Three Stop Hop is a series from Recommended Daily and Visit KC that lets you experience a neighborhood or corner of the city in three unique stops. Steeped in over 150 years of tradition, the City Market is one of Kansas City's can't-miss neighborhoods to visit.
The City Market is a mash-up of flavors and ingredients from across the globe. The Bite? Well, chef Carlos Mortera has figured out how to distill those flavors into a sandwich. The Bite opened in 2014 with its most popular sandwich – the Senor Chang – leading the way. The short rib beauty is delicate dance of fusion with Korean and Mexican influences. Tender short ribs are gussied up with sriracha crema, candied jalapenos, pickled onions, and queso fresco. If you’re gluten-free or craving tacos, all of the sandwiches on the menu are available as tacos. But ask nicely, it’s an off-menu secret.
Take a moment, while perched on stools at the long wooden tables, to admire the art on the walls and at the bottom of your bowl. The walls feature a rotating cast of local, primarily Latino artists, while a Kansas City potter has fired and designed the ceramic bowls that hold The Bite’s rich comforting pozole. As for sides, the patatas bravas feature chopped potatoes that sing thanks to chipotle aioli, cilantro, and house kimchi.
Save a little room for a shared dessert. The Bite’s ice cream sandwiches have Abuelia cookies (pops of dark chocolate, cinnamon, ancho chile and sea salt) stuffed full of seasonal flavors.
The Bite | 23 E 3rd St. | thebitekc.co
Arabia Steamboat Museum
Visible from the patio in front of The Bite, the Arabia Steamboat Museum is the stuff of storybook legends. A family uncovers a sunken steamboat in a field and they start digging. Little do they know they’d uncover the foundation of a museum that’s been at the City Market for 26 years.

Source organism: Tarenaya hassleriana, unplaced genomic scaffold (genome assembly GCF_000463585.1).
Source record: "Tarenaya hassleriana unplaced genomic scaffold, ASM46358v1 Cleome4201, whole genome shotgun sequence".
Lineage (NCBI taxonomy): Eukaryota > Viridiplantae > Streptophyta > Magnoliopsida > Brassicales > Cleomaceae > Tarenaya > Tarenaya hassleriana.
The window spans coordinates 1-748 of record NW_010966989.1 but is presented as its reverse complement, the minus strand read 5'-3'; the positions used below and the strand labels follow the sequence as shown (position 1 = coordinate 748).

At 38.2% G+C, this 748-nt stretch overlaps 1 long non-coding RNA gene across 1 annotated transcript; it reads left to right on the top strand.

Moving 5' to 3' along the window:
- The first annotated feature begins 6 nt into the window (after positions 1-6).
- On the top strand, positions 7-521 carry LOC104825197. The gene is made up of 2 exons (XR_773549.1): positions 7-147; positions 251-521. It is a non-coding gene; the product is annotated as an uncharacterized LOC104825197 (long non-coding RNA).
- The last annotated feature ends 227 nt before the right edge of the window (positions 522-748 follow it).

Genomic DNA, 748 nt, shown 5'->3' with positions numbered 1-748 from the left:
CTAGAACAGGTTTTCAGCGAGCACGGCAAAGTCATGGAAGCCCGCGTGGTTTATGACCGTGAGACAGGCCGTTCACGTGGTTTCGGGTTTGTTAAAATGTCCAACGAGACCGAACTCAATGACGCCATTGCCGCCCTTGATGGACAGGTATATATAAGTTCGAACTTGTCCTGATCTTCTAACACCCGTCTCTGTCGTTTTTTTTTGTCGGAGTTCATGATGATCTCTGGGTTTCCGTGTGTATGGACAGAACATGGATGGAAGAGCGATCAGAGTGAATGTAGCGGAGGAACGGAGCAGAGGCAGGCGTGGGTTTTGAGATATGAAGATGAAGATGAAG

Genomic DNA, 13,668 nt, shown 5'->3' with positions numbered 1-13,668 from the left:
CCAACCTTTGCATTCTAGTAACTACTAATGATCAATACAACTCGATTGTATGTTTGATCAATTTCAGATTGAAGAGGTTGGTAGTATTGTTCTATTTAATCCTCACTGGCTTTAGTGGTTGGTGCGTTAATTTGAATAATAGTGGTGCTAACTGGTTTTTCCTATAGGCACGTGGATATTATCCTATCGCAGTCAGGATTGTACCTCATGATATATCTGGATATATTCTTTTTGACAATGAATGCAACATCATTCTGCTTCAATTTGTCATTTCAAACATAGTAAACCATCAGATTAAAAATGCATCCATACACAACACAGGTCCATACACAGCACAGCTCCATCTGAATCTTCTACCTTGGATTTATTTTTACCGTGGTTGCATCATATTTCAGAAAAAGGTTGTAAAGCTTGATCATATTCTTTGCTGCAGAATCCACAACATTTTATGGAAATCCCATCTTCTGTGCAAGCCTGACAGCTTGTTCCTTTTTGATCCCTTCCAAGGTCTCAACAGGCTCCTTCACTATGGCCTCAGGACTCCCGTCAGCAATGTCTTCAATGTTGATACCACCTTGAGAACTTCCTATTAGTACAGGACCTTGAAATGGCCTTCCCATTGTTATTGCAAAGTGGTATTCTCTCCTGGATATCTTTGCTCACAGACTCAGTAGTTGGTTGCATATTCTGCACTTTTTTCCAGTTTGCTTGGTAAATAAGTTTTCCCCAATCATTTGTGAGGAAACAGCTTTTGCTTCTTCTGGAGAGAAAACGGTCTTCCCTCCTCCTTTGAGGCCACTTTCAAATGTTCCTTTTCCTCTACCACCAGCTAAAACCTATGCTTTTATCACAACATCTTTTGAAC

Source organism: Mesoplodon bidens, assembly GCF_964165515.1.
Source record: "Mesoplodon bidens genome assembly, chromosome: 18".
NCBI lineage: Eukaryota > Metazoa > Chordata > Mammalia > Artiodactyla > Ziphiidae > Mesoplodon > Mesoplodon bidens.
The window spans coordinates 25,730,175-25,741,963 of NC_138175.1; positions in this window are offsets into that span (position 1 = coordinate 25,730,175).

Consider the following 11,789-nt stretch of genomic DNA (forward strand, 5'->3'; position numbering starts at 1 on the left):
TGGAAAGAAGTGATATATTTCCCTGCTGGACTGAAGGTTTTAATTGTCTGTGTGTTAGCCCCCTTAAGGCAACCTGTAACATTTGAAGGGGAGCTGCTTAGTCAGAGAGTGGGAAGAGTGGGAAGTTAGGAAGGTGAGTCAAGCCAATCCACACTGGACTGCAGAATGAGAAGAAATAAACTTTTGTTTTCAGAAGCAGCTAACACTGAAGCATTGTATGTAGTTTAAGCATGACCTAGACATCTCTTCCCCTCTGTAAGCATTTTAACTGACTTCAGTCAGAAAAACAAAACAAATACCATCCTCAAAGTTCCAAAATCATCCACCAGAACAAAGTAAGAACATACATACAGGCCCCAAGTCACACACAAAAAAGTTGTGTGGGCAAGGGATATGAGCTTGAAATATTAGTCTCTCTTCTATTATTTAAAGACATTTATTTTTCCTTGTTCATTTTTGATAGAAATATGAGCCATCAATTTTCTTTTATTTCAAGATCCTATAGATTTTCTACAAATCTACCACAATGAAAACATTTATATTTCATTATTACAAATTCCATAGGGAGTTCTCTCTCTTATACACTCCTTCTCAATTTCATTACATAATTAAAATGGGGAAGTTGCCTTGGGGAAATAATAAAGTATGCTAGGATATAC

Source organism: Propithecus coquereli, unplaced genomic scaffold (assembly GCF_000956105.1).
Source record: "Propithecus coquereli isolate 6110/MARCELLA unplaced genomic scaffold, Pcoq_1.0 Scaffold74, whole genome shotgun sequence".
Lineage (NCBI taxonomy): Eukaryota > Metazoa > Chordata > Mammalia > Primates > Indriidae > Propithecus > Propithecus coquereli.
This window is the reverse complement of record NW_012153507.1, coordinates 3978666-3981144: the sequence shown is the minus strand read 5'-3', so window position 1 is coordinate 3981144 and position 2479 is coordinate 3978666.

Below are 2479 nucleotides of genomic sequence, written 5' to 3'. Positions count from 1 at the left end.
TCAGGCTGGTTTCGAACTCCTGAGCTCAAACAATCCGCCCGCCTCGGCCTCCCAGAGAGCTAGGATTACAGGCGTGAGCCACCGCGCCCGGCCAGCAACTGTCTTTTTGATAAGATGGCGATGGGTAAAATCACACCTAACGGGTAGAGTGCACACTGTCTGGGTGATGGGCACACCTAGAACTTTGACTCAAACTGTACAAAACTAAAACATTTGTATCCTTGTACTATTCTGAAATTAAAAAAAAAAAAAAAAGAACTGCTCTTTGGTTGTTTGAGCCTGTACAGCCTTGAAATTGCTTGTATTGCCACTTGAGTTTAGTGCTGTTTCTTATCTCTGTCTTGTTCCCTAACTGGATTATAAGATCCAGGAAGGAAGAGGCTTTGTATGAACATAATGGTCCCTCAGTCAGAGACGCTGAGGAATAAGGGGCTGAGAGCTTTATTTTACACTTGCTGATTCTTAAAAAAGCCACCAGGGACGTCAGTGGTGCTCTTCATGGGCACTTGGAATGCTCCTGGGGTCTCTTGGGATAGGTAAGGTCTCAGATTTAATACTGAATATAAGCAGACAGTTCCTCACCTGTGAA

The Arabia Steamboat Museum is not just living history, it’s about lives defined by history. As you descend into the museum, you learn the story of The Arabia – a boat that sunk in 1856 when it hit a walnut tree snag. The culprit is at the center of the museum, below the paddlewheel that slowly spins in the sunlight.
It’s what happened after the Arabia sunk that is so unusual. The mud at the bottom of the Missouri river preserved the artifacts aboard the steamship. And those pieces – dishes and clothes and preserved food (that still, theoretically, could be eaten) – give an unprecedented glimpse into the everyday goods that Frontier folks needed and wanted. The tour includes a stop by the cleaning lab where artifacts are cleaned and often a visit from one of the men or women who helped to dig out the sunken ship. So, take a walk back into the pre-Civil War era and spend a moment imagining what it would have been like for you to build a life in that time.
Arabia Steamboat Museum | 400 Grand St. | 1856.com
Brown & Loe
A few hundred steps from the paddlewheel is a former produce warehouse that has been reborn as Brown & Loe. The contemporary American bistro opened in 2016 with a menu that took an elegant approach to comfort food.
The restaurant is a mix of modern and traditional design touches. The kitchen is housed in a former bank vault, the door visible behind the bar. Vintage pieces like a deli meat scale contrast nicely with the dark wood and gleaming metal of old-world steakhouses.
The familiar and nouveau happily co-exist on the Happy Hour menu. Macaroni and cheese is no ordinary affair – it’s cavatappi pasta with a luscious smoked gouda – or a corn dog with house made blue corn meal that will change your perception of the State Fair classic. Their cheeseburger and beer special is half an Andrew Jackson and the staff delights in finding a cocktail (think bubbly fair like the Kir Royale or a Pimm’s Cup) or glass of wine that will go with the meat and cheese board. With drinks in hand, celebrate life today on the Frontier and chat about the treasures you’ve uncovered during your day in the City Market.
Brown & Low | 429 Walnut St. | brownandloe.com